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Statement by Mr. de Villeroché, Executive Director for France, July 8, 2015

Author(s):
International Monetary Fund. European Dept.
Published Date:
July 2015
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We thank staff for the rich discussions during the 2015 Article IV Consultations with France as well as for the well-written report.

French economic recovery is well underway. The authorities have been pursuing a comprehensive reform agenda over the past three years, to reduce the fiscal deficit, address excessive unemployment and improve competitiveness. This strategy is starting to bear fruits.

While we broadly concur with the staff appraisal, which validates the agenda that is being implemented since 2012, we think that the report could have put a stronger emphasis on the impact of recent or on-going reforms. Since the beginning of the crisis, the French economy demonstrated its resilience. In the long term, a strong birth rate, rising innovation efforts by French corporates, a highly qualified and productive workforce, excellent infrastructure and a stable investment rate during the crisis are factors bound to support France’s growth prospects.

1. Economic outlook

In the short run, an improvement of the economic situation is on-going, structural reforms are starting to pay off and external factors, such as the decrease in oil prices and a moderate depreciation of the effective exchange rate, are supporting aggregate demand. GDP rose by a robust 0.6 percent (quarter-on-quarter) in Q1 2015.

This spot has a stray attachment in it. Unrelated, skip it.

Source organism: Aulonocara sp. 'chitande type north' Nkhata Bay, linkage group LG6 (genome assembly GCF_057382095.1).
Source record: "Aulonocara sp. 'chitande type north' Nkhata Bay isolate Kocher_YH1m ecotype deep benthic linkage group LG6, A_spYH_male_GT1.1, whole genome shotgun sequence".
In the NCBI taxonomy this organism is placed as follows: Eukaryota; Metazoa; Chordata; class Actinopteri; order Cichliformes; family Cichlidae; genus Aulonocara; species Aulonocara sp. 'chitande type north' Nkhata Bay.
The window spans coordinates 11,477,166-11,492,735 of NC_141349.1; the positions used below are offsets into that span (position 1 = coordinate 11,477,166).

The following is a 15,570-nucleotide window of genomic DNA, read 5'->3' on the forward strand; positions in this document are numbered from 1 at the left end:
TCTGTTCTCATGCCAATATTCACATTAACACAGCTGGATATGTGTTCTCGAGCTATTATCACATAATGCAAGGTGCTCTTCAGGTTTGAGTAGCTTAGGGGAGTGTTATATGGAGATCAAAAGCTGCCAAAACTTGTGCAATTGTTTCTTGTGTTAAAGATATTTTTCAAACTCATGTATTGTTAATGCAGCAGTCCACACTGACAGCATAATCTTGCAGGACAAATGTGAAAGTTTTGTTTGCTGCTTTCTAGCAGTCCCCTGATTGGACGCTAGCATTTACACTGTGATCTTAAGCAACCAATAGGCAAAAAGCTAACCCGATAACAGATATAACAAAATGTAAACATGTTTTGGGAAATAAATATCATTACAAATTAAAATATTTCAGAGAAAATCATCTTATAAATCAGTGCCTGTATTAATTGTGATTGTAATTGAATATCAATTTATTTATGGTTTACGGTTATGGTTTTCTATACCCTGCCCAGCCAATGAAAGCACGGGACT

Staff growth projections of 1.2 percent in 2015 and 1.5 percent in 2016 appear slightly above the government’s own and voluntarily cautious scenario (1.0 percent in 2015 and 1.5 percent in 2016). Staff projections are also in the lower range of the available forecasts: the latest Consensus Forecasts stands at 1.2 percent in 2015 and 1.6 percent in 2016, and the OECD and the European Commission both expect 1.1 percent in 2015 and 1.7 percent in 2016.

In the medium term, growth should gradually improve on the back of internal drivers that are expected to gather strength and gradually replace the role of external factors. Investment is expected to strengthen in line with more robust activity levels. In the Stability Programme, growth is forecast to reach 1.5 percent in 2017 and 1.8 percent in 2018, broadly in line with staff projections.

2. Public finances

2014 execution